Pensacola Wildlife Sanctuary in Northwest Florida rehabilitates eagles


When someone is injured or abandoned, they receive treatment from a licensed health care provider or caregiver. But injured and abandoned wild animals in similar situations often suffer and die without assistance.

This is where Dorothy Kaufmann and The Wildlife Sanctuary of Northwest Florida come in, giving at-risk wildlife a second chance. For 39 years, the Sanctuary, nestled on North S Street west of Pensacola, has been a quiet and constant refuge for local animals in need.

“The sanctuary receives 3,000 to 4,000 animals each year and is one of eight in the state of Florida known for eagle rehabilitation. Our community, board of directors, staff and volunteers come together to create the perfect place to give wildlife a second chance, ”said Kaufmann.

Dorothy Kaufmann, director of the Wildlife Sanctuary of Northwest Florida, with Iris, a rescued great horned owl.

For a suggested donation of $ 3, clients are invited to explore the center between noon and 3:30 p.m., Wednesday through Saturday. They might just see deer, bobcats, baby flying squirrels, and even bears. Birds, from hummingbirds to a variety of owls to eagles, also all take a breather at the center.

The shrine grows and prospers

“The Sanctuary was quite small at first, but now, 39 years later, we continue to grow. We are a well-known non-profit wildlife sanctuary and hospital, open seven days a week for injured and orphaned wildlife, ”said Kaufmann, who turns 25 as head of the agency.

While working for a dentist in 1994, Kaufmann volunteered to help when a fire devastated the sanctuary.

“I was addicted,” she recalls. “I then took on the role of leader in 1995 and since then I have been fascinated. I felt incredibly lucky to have landed here at the Wildlife Sanctuary.

His fond memories are too numerous to count.

“A few years ago we had the opportunity to help two baby cubs who had been separated from their mothers,” Kaufmann said. “OK, all I can say is wow – what a responsibility. The same excitement occurs when we have baby bald eagles – “eaglets”. It is a huge responsibility; it makes you nervous but also makes you smile from ear to ear whenever you see them.

The rescue includes a number of pelicans which can be spotted in the pond.

Like all good parents, the goal of the Wildlife Sanctuary family is to foster independence.

“We love all the hundreds of babies that come every year, but we also have such a sense of pride when something once hurt is able to return to nature. Your heart swells and that big smile begins again. This is what keeps us going, ”said Kaufmann.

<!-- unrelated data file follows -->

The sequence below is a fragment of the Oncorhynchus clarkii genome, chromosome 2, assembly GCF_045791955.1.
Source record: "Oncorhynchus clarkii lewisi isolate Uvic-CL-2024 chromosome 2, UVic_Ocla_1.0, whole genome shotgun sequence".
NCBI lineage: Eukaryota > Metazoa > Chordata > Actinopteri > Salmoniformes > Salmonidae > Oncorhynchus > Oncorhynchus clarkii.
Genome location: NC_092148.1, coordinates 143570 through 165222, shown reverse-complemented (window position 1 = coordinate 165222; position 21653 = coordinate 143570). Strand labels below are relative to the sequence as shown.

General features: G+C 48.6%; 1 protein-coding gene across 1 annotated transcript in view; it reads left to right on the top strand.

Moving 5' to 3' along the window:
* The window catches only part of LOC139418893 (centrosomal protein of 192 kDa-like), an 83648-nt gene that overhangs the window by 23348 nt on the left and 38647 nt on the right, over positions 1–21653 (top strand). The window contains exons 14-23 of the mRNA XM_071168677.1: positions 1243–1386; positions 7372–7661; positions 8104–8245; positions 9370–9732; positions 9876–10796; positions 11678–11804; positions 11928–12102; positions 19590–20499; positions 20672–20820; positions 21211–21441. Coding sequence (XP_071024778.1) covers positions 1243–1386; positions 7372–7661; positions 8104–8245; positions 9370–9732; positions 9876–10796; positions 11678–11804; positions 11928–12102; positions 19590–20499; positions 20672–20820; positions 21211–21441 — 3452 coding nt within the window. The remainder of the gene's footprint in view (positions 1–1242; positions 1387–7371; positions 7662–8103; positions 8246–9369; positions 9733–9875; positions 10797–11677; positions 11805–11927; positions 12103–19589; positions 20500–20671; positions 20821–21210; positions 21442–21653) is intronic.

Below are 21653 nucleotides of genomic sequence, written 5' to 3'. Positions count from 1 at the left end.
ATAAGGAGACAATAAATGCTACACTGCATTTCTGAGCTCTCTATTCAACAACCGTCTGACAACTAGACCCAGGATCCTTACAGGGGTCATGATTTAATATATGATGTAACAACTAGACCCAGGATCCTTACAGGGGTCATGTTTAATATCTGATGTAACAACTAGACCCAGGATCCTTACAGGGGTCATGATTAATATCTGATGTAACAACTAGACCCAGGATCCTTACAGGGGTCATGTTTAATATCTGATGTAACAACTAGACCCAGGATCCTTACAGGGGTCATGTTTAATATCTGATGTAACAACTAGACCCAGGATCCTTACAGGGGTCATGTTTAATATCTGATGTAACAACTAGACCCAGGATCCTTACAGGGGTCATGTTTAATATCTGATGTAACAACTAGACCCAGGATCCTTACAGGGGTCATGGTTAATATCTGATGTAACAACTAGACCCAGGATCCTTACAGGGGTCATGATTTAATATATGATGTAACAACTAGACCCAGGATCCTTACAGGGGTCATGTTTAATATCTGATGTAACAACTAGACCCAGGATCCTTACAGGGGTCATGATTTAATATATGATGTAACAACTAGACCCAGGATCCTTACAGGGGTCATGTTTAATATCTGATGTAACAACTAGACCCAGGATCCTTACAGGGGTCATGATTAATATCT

But the proud moments aren’t just with animals.

“I like to look around at the open days and see who is still involved and helping here. Here we will have 15-20 former staff and volunteers who still believe in our mission and want to help. It’s like a family reunion and some of our supporters have been with us for over 20 years. It gives me a big hug that we always work together for animals. ”

It takes a village to raise wild animals

It turns out that it takes a village to run a successful animal rehabilitation center.

“This is not a one-man or one-woman show or an operation,” Kaufmann explained. “Our success is the team that is created by everyone, from the individual who rescues the animal to the staff or volunteer who does a diet that encourages him to eat, or the staff member who works with him every day. after day trying to see that he lives and thrives in his temporary habitat.

The Northwest Florida Wildlife Sanctuary is one of eight sanctuaries in the state known for eagle rehabilitation.

It is clear that Kaufmann’s work is much more than a job. She often brings animals, which she calls her children, home with her for extra doses of care. She enjoys cooking, bird watching, gardening and relaxing outdoors. And its families of biological and wildlife sanctuaries intertwine.

“I was born and raised here in Pensacola with a big, loving family. Imagine the gatherings when you mix a very southerly group with a very Italian group. Yes, that means we love to get together to cook, eat and laugh. I know I’m lucky because besides having a lot of loving parents, I also have this large family of wild animals.

And like any family, the Wildlife Clan loves and endures the ups and downs of living together. Currently, they are renovating and repairing the sanctuary’s facilities following the flooding caused by Hurricane Sally.

“We go through good times and bad, go and come back and face another day together,” Kaufmann reflected.

The Northwest Florida Wildlife Sanctuary is open to visitors from noon to 3:30 p.m., Wednesday through Saturday.

One thing is certain: they always unite around their common mission: to breathe new life into injured and abandoned wild animals of Northwest Florida.

“We are the voices of animals,” she said. “We are their moms and dads trying to do all we can for them.”

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